2. Embrace transparency
Empowering employees revolves heavily around allowing them to take ownership of their work, but it also requires a heavy dose of communication. An organization with a culture of empowerment gives employees the information they need to have a thorough understanding of the business and its goals, which helps them make stronger decisions and be more successful at their jobs. Messaging about the company’s mission, objectives and direction should be communicated by leadership clearly and often.
3. Listen to employees
There’s a reason customer surveys are so effective when optimizing a product–because they gather feedback from the people who directly use and experience that product. It’s no different when you’re looking to optimize your business. You have to gather input from the people who work in that business. Employees can be the most amazing source for transformative change–if you actually listen to their contributions.
Give them channels to express their feedback, then ask for it regularly. Use tools like employee advisory panels to include the voice of the worker in company decision-making.
Related: How to Measure Employee Satisfaction
4. Make space for creative work
It’s hard for employees to feel engaged with their work if they’re boxed into a rigid set of tasks every hour they’re on the clock. Give staffers space to stretch beyond their typical skill sets by involving them in new and interesting projects. Offer direction and provide structure, then back off and see what they come up with. This not only builds trust between managers and teams, but gives employees a chance to develop new skills.
5. Hold employees accountable
Empowerment in the workplace isn’t all sunshine and daisies. Giving workers autonomy means sometimes they’re going to make the wrong decisions. There will be failures and disappointments. In a culture of empowerment, managers support their employees in taking ownership of those failures, analyzing how they happened, identifying lessons learned, and forging a path forward with the newfound insights.
6. Prioritize company culture
We’ve mentioned company culture several times already, but it’s not something where you just say the word ‘empowerment’ and it materializes overnight. Building a culture of empowerment requires strategic planning and intentional decision-making over the long term. It also requires putting your money where your mouth is and allocating resources to initiatives that support employee wellbeing, innovation, creative thinking, and transparency.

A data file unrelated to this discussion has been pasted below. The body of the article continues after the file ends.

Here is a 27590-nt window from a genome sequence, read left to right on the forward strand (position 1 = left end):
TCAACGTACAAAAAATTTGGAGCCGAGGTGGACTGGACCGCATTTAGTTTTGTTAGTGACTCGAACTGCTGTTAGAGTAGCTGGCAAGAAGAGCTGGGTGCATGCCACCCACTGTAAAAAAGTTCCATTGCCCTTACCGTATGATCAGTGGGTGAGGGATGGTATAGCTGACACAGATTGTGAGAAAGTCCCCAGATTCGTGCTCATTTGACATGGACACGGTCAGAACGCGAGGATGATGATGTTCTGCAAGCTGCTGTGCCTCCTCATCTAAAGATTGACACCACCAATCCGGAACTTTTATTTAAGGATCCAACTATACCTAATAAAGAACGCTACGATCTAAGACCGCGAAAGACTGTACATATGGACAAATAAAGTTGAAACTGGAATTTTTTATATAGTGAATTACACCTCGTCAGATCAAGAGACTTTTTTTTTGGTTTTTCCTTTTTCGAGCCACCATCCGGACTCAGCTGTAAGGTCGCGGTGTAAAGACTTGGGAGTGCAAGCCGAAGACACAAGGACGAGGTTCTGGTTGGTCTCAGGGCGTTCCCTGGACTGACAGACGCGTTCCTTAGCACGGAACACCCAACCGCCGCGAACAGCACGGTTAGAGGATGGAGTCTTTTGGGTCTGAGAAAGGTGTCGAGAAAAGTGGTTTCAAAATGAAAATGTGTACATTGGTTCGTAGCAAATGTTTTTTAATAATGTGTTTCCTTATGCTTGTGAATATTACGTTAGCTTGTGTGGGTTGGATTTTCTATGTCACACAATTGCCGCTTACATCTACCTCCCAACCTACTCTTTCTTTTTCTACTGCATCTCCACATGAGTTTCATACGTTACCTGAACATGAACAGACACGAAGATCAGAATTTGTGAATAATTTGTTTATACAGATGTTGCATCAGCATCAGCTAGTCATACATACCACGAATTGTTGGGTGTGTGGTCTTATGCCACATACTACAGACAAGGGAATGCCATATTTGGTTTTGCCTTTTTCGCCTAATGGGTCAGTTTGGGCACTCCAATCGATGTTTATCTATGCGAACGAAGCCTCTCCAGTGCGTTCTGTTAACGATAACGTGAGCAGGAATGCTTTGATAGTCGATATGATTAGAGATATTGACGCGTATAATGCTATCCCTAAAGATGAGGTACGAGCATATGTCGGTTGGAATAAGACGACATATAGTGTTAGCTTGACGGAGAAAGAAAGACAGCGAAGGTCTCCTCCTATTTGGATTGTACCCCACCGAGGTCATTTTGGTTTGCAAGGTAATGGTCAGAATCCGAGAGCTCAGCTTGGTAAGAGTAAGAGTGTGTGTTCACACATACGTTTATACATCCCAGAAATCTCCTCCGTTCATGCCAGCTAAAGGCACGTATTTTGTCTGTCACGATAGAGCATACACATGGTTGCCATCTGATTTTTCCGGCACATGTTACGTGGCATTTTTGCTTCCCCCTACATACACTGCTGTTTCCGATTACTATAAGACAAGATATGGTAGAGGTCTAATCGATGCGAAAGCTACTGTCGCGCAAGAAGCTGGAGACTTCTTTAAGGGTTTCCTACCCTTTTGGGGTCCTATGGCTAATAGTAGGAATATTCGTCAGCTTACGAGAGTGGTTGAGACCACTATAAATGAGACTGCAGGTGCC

7. Invest in technology
It’s impossible for employees to feel empowered if the tools they have to do their jobs aren’t functional. Any rhetoric about empowerment will immediately be undermined by outdated software, broken equipment, and ineffective systems.
Invest in the tools and technology that enable workers to get the information they need, communicate with colleagues, work faster and optimize tasks. This is a great opportunity to walk the walk by listening to your employees by asking what they need.
8. Focus on the why
Leadership experts from Harvard Business School advise that rallying employees around a shared purpose is one of the best ways to mobilize a team. To do this, clearly delineate the organization’s mission and the driving force behind it, like improving customers’ health, making people’s lives easier, using technology to drive change, etc. Use this ‘why’ as a compass when making decisions; it’s not the right move if an initiative doesn’t contribute to the purpose.
Empowerment In The Workplace Examples
Here are some tangible examples of what employee empowerment looks like:
- Conducting employee feedback surveys to ask what needs improvement
- Assembling an employee task force to come up with creative ways to address a problem
- Using a gamification tool to recognize employees for their contributions
- Hosting a training retreat for managers
- Providing a stipend for continuing education
- Letting employees set their own work schedule
- Giving floating holidays for volunteer work
- Establishing a mentorship program
As you can see, empowerment in the workplace can take many different forms. At its core, it’s about trusting workers to do the jobs they were hired to do and supporting them with the resources they need to continuously improve, which ultimately yields better outcomes for the business.